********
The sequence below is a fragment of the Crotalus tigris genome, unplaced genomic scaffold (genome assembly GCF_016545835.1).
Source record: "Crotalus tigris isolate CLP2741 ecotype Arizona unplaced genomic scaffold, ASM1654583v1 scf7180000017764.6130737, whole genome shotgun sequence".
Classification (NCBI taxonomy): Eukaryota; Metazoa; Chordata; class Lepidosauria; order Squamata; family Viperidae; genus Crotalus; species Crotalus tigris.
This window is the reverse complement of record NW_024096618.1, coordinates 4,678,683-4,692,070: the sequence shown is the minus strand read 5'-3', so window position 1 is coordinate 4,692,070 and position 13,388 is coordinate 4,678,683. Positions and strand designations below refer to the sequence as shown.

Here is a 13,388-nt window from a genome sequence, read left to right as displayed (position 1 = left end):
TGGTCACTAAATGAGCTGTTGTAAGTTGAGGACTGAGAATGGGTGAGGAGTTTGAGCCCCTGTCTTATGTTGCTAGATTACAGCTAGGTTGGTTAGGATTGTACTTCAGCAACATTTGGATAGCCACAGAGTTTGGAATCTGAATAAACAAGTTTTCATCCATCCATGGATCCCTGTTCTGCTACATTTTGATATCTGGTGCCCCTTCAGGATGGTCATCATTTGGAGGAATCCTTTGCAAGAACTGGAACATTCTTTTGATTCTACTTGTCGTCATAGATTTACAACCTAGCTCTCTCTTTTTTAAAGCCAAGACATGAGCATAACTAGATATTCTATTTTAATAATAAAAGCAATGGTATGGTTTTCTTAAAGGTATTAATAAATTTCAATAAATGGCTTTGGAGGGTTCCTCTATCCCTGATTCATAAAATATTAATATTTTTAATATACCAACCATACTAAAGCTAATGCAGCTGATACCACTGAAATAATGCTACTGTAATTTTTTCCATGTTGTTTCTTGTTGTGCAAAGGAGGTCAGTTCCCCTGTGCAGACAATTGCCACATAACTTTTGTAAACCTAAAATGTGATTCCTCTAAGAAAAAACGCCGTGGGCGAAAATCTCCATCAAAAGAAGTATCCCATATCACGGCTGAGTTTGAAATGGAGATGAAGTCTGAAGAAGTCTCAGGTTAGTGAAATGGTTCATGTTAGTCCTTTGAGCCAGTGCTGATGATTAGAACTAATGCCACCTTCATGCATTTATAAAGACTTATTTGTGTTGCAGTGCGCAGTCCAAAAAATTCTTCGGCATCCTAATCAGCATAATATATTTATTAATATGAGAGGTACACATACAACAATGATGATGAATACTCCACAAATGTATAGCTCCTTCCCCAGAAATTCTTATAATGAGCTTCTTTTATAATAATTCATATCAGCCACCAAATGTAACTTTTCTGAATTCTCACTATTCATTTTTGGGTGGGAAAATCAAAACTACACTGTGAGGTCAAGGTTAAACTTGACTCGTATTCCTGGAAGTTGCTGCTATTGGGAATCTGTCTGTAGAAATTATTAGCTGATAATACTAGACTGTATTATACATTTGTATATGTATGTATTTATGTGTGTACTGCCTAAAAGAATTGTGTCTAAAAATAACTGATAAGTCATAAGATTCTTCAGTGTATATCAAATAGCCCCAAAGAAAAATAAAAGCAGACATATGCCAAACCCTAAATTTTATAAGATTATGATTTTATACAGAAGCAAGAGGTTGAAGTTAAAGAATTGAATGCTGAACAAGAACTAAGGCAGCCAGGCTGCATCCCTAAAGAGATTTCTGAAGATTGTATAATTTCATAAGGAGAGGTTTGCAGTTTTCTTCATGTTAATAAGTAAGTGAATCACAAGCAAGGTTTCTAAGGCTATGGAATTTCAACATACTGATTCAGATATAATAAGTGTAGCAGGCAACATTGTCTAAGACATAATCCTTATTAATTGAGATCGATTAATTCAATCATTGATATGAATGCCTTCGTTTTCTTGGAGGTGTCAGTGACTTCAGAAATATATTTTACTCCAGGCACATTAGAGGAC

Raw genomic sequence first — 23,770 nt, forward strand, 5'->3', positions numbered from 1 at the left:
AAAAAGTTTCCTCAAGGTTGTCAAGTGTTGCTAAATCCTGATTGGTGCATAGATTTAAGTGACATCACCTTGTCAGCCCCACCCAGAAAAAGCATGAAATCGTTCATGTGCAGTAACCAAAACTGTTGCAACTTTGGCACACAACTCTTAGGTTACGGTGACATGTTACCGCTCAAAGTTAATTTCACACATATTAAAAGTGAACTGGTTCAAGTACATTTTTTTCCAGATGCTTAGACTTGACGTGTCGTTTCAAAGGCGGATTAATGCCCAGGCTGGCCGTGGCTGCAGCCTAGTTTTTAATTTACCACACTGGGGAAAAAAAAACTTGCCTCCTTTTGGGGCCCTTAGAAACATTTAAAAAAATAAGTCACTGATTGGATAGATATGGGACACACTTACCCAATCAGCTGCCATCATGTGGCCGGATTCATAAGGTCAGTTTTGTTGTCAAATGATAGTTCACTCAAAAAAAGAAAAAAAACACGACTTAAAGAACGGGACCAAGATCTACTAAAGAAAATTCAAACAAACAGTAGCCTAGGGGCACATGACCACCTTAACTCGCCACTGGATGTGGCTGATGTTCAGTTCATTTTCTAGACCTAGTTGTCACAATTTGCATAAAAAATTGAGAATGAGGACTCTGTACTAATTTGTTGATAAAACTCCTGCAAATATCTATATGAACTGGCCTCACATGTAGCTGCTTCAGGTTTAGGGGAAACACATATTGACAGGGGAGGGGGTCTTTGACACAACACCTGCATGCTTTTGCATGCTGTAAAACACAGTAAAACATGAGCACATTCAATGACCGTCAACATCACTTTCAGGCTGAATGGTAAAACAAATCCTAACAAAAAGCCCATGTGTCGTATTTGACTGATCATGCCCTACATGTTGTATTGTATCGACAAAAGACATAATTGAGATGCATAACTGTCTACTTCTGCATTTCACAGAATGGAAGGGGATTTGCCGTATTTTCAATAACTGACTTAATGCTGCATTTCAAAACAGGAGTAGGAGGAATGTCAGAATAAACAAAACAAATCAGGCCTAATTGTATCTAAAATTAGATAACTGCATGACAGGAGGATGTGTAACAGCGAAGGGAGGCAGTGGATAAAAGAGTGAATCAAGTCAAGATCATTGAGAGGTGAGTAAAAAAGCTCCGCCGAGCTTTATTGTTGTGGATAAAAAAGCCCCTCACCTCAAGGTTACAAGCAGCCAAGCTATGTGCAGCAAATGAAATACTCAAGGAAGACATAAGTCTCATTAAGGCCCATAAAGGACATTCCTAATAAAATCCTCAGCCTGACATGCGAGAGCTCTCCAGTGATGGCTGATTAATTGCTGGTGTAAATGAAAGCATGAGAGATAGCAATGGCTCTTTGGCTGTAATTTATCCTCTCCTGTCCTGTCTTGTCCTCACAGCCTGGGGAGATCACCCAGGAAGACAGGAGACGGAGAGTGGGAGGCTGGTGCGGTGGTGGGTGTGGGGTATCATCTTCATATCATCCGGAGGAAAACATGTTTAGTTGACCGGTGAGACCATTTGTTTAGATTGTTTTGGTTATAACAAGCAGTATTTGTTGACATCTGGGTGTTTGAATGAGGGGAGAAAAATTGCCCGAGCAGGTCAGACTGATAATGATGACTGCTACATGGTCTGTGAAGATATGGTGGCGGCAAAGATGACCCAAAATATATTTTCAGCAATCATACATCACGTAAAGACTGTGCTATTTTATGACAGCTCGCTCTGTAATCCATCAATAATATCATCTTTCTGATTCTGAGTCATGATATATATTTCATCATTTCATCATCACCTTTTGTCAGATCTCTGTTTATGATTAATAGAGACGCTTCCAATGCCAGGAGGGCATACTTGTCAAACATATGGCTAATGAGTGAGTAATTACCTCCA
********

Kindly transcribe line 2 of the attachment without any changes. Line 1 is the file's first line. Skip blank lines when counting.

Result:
Source record: "Crotalus tigris isolate CLP2741 ecotype Arizona unplaced genomic scaffold, ASM1654583v1 scf7180000017764.6130737, whole genome shotgun sequence".